Freeway traffic kinda has its own mentality and often scares the daylights out of me. It reminds me of people playing an aggressive computer game.

 

Encourage them to just go ahead

 

Here’s a bizarre thought, which mostly works. If you increase the distance of the vehicle you are following, it often inspires your tailgater to pass because they can see themselves in the next gap ahead.

 

Get out of their way

 

If all else fails, then like I’ve had to do a few times now, pull over and get out of their way. Easier said than done though.

 

There’s not always a clear area or side-road to do so and in my case, I had to make sure the truck driver was well aware of my intentions. With him almost on my pillion seat, I used my left arm initially, in a no-nonsense manner, to indicate for him to back off and to slow down and that I intended to pull over.

Then I touched my brakes multiple times to indicate I was slowing.  I slowed down very slowly. It was that serious, constantly watching him in the rear-view mirror to make sure he wasn’t about to run me over.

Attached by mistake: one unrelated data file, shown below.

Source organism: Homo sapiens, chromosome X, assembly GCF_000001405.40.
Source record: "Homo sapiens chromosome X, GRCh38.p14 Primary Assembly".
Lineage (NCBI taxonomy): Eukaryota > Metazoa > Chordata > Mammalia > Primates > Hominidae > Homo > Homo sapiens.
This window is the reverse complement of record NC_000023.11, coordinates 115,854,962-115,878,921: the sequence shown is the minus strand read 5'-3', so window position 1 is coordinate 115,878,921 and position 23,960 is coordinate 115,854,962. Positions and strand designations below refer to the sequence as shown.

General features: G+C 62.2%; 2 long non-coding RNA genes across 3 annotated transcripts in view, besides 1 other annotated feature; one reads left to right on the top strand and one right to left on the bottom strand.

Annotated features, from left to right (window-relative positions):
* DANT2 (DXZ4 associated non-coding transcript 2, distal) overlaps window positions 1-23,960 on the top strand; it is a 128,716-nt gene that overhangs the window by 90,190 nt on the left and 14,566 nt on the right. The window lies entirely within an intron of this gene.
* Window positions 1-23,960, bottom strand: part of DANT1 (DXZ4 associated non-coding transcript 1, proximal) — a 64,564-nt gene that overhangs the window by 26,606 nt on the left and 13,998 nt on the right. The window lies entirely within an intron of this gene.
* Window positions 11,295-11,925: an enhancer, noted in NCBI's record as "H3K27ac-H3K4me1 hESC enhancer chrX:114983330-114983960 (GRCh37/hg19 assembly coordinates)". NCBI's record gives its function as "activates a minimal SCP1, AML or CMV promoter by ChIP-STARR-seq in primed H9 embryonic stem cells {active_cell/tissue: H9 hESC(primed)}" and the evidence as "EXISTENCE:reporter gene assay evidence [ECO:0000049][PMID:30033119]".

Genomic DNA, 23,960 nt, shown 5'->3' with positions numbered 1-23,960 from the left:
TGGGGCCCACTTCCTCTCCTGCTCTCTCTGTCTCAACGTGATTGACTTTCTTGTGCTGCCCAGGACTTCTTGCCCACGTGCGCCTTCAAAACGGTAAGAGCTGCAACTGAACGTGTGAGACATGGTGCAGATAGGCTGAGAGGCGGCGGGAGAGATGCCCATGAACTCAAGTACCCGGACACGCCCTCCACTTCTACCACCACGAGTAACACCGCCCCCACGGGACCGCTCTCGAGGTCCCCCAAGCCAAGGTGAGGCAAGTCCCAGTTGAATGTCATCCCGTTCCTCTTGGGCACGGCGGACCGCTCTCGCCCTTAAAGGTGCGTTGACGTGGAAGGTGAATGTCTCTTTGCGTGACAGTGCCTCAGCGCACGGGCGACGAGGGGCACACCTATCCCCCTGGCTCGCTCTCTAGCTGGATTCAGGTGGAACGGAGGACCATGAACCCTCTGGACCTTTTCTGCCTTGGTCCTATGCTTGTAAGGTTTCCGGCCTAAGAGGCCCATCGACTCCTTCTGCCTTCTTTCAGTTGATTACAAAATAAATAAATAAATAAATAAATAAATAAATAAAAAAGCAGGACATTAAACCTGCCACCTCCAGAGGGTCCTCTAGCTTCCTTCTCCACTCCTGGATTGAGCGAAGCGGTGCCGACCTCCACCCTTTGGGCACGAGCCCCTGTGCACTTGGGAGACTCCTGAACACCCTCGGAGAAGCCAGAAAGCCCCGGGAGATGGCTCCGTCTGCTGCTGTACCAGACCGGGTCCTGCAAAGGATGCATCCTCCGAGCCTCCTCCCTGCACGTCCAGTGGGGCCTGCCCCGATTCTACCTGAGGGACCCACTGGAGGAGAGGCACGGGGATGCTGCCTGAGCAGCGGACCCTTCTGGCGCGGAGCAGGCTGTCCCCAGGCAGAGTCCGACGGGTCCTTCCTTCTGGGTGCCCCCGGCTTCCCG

I was literally sitting on about 400 mm of roadside verge, (that’s all there was) and he passed without even moving over.

 

Not all tailgaters are being mean.

 

Some just drive that way because they have not been taught any different, but unfortunately, as motorcyclists, we are at the mercy of them and other malicious and aggressive road users, who are putting our lives at risk. So many are also on drugs or alcohol, so there’s no reasoning with them.

Just check your ego, keep your cool in moments like these, choose the safest way that you are confident with and get out of the situation as smoothly as possible.

 

 

The above are tips from knowledge, personal choice and years of experience, but always remember to ride your own ride.

I do not encourage anyone to break the law or ride out of their comfort zone.

Make wise decisions and think safety first.

 

 

By Katarina Dálaigh